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OSSE Announces Plan to Give Early Childhood Educators More Time to Meet New Education Requirements

Friday, November 17, 2017
Educators will have more time to earn the credentials required under OSSE’s new licensing requirements and the opportunity take Trinity University courses at local child development centers.

Media Contact: Fred Lewis (OSSE) – (202) 412-2167; [email protected]

Today, State Superintendent of Education Hanseul Kang announced plans to give early childhood educators more time to meet the city’s new education requirements for individuals who work in child development centers. The extension will apply to teachers, assistant teachers, expanded home caregivers, and associate home caregivers.

Teachers and expanded home caregivers will receive an extension in earning an associate degree in early childhood education or any associate degreewith at least 24 semester credit hours in early childhood. To support teachers and expanded caregivers, OSSE is partnering with Trinity University to create a first of its kind initiative beginning in January 2018. Trinity will host classes for several cohorts of students earning their associate degree in early childhood education at local child development centers.

Assistant teachers and associate home caregivers will receive a one-year extension in earning a Child Development Associate (CDA). OSSE put forth revised regulations detailing these changes for public comment today. The changes are outlined below:

Position Degree/Credential Required by OSSE Original Date New Date
Teacher Associate degree in early childhood education or any associate degree with at least 24 semester credit hours in early childhood Dec. 2020 Dec. 2023
Assistant Teacher Child Development Associate (CDA) Dec. 2018 Dec. 2019
Expanded Home Caregiver Associate degree in early childhood education or any associate degree with at least 24 semester credit hours in early childhood Dec. 2019 Dec. 2023
Associate Home Caregiver Child Development Associate (CDA) Dec. 2018 Dec. 2019

“OSSE is committed to supporting DC’s community of child development providers to ensure stability and sustainability during the transition to the new staffing requirements,” said State Superintendent of Education Hanseul Kang. OSSE also announced several other new initiatives that will support the early care and education workforce and help providers gear up to expand the number of infant and toddler seats across the city:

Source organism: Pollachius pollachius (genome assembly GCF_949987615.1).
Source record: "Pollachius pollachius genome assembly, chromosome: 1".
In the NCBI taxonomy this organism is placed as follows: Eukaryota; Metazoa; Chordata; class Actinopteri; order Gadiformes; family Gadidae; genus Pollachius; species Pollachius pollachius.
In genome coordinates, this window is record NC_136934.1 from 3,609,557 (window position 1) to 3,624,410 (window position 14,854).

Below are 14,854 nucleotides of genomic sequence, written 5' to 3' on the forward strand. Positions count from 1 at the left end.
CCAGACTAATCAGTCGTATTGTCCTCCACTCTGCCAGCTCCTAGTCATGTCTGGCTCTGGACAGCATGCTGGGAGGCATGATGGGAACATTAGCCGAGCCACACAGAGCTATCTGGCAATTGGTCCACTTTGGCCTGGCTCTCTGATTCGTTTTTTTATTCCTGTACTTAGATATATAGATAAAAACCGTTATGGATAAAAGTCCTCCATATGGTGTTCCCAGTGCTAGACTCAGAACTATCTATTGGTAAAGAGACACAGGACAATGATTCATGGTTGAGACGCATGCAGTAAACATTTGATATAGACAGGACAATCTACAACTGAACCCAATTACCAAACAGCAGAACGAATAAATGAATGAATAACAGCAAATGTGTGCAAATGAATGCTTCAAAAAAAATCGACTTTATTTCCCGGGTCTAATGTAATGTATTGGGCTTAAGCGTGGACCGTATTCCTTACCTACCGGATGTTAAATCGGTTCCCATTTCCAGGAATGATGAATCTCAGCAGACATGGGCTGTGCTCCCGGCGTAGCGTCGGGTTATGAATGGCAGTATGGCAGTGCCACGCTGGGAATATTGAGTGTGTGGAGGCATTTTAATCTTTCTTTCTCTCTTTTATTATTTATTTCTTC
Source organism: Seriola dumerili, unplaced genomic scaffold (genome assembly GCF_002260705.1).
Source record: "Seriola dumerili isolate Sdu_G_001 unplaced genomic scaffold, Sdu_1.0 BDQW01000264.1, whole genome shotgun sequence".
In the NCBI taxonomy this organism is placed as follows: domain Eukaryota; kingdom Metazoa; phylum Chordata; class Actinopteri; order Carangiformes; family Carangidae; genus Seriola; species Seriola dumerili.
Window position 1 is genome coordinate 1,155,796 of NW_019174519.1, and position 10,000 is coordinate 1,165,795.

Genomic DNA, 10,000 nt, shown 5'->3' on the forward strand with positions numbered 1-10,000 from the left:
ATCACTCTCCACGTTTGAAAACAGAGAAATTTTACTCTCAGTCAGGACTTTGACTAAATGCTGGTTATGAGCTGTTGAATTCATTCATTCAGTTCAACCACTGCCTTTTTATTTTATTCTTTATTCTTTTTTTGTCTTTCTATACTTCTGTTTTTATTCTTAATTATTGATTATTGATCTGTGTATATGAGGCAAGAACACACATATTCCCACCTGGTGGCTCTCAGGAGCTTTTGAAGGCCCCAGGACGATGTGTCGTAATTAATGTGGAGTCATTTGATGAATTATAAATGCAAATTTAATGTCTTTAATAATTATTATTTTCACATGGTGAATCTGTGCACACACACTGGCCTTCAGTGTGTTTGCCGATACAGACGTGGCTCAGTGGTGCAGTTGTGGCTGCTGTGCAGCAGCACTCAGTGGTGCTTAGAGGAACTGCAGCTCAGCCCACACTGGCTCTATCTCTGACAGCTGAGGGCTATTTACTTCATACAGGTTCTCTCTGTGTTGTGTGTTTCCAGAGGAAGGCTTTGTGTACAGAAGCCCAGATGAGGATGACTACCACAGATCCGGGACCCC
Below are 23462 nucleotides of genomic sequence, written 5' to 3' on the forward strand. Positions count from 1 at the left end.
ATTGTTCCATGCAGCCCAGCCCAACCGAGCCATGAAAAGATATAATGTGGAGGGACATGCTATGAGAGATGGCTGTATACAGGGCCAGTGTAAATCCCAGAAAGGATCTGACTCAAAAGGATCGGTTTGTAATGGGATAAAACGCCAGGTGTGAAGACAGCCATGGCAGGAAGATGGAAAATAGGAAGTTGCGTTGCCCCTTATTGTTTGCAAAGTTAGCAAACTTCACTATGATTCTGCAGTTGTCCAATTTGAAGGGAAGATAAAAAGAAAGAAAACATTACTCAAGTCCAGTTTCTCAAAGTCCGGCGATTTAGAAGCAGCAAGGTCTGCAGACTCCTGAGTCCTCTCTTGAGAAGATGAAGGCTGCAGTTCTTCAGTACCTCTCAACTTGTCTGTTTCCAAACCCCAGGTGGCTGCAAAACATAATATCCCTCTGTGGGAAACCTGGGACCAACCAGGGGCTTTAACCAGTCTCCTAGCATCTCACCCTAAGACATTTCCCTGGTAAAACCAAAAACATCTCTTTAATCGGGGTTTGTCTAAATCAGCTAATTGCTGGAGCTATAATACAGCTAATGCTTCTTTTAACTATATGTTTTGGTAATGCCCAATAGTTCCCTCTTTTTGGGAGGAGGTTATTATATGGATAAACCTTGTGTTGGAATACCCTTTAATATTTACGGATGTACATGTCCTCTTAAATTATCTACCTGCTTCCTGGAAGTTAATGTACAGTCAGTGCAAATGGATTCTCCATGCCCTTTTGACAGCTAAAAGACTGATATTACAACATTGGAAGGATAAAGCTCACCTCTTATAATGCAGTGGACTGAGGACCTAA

• Early Childhood Education Help Desk: Available at [email protected] or (202) 478-5903, child care staff can contact OSSE to receive support and get their questions answered about the new requirements, professional development opportunities, and general assistance with connecting to resources and planning.
     
  • Wards 7 and 8 Early Childhood Educator Fair: Tomorrow, current child development center teachers, assistant teachers, and home caregivers in Wards 7 and 8 can learn how to start and complete their Child Development Associate (CDA) credential or associate’s degree in early childhood education. Participants will get access to scholarship opportunities and other school supports. Child development staff can RSVP at www.bit.ly/ECEFair2017.
     
  • Associate’s Degree in Early Childhood Education: With only two associate degree options in DC – available at Trinity University and the University of the District of Columbia Community College – OSSE is collaborating with both institutions to ensure that students have the access, funding, and supports they need to get their degrees. As mentioned above, OSSE’s groundbreaking partnership with Trinity University will meet students where they are, holding classes in child development centers. Recruitment and registration has already begun for the winter session. Interested students can learn more about this program by emailing [email protected] or calling (202) 478-5903.